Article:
For Annie Beaulieu, 82, home will always be Rocher River. For former residents, the middle decades of Canada’s 150 years marked both the development of a vibrant, modern community, and its much-lamented demise, caused by decisions outside of their control and even their knowledge. (Jimmy Thomson/CBC) Jimmy Thomson is a videojournalist based in Hay River, NT. He graduated from UBC’s Graduate School of Journalism after earning a B.Sc. in biology at St. Francis Xavier University. You can find him on Twitter at @jwsthomson.
This story is part of a series from CBC North looking at Canada 150 through the eyes of Northern families.
First there was the fire.
It was New Year’s Eve in the late 1950s or early 1960s when the only school in Rocher River, a small community in the N.W.T.’s South Slave region, burned to the ground while the village watched helplessly.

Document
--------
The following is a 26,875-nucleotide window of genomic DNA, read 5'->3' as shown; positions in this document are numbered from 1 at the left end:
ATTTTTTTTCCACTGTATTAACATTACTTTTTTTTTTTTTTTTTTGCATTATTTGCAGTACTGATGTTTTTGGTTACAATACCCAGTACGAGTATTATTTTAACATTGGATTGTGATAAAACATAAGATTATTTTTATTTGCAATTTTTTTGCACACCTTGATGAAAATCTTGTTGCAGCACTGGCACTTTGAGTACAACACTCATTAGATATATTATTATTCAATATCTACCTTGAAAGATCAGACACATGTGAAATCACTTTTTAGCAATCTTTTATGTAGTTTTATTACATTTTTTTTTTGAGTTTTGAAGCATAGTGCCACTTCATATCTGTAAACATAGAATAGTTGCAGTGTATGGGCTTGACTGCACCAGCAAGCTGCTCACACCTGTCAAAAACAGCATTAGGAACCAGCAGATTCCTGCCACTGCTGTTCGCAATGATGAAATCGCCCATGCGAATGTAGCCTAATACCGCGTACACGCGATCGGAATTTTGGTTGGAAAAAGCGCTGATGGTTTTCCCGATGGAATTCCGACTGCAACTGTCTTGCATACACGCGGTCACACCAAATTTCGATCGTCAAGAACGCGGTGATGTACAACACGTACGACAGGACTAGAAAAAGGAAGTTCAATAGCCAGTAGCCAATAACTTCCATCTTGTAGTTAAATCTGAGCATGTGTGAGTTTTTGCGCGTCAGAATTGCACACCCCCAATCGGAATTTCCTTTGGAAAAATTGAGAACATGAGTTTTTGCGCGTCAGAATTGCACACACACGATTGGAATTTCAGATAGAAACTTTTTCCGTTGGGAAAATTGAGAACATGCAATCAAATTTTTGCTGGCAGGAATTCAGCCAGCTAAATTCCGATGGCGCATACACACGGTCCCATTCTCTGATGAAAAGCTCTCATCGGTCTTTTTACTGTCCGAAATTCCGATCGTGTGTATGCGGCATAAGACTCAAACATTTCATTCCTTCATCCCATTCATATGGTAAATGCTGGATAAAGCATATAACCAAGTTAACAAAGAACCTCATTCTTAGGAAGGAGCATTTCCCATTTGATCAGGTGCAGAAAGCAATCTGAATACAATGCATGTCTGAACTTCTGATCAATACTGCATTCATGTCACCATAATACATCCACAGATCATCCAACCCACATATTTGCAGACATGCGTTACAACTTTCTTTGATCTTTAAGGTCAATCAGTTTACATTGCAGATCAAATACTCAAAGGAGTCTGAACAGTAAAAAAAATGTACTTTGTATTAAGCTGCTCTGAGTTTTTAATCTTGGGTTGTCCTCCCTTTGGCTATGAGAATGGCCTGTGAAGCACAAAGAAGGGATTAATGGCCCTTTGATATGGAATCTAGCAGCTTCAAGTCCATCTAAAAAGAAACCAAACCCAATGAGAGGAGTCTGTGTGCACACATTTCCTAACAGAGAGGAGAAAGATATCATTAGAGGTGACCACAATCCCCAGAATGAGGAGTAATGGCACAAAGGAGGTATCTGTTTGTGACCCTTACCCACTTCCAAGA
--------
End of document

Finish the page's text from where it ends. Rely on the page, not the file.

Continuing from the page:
The community as it was in the 1950s no longer exists. The fire set off a series of events that would take away the community’s stores, homes and eventually, everyone.
For the First Nations people living in Rocher River, the middle decades of Canada’s 150 years marked both the development of a vibrant, modern community, and its much-lamented demise, caused by decisions outside of their control and even their knowledge. Rocher River lies northeast of Fort Resolution, N.W.T., on the eastern arm of Great Slave Lake. (CBC) Tom Beaulieu barely remembers it. The N.W.T. MLA lived in the community until he was about four years old. But he kept coming back.
"To me I think it’s a traditional, spiritual place, and I feel different when I go there; I feel happy to go there," he says.
"It’s all grown over… but when I arrive there I kind of have a sense of ownership." A thriving town Rocher River was […]
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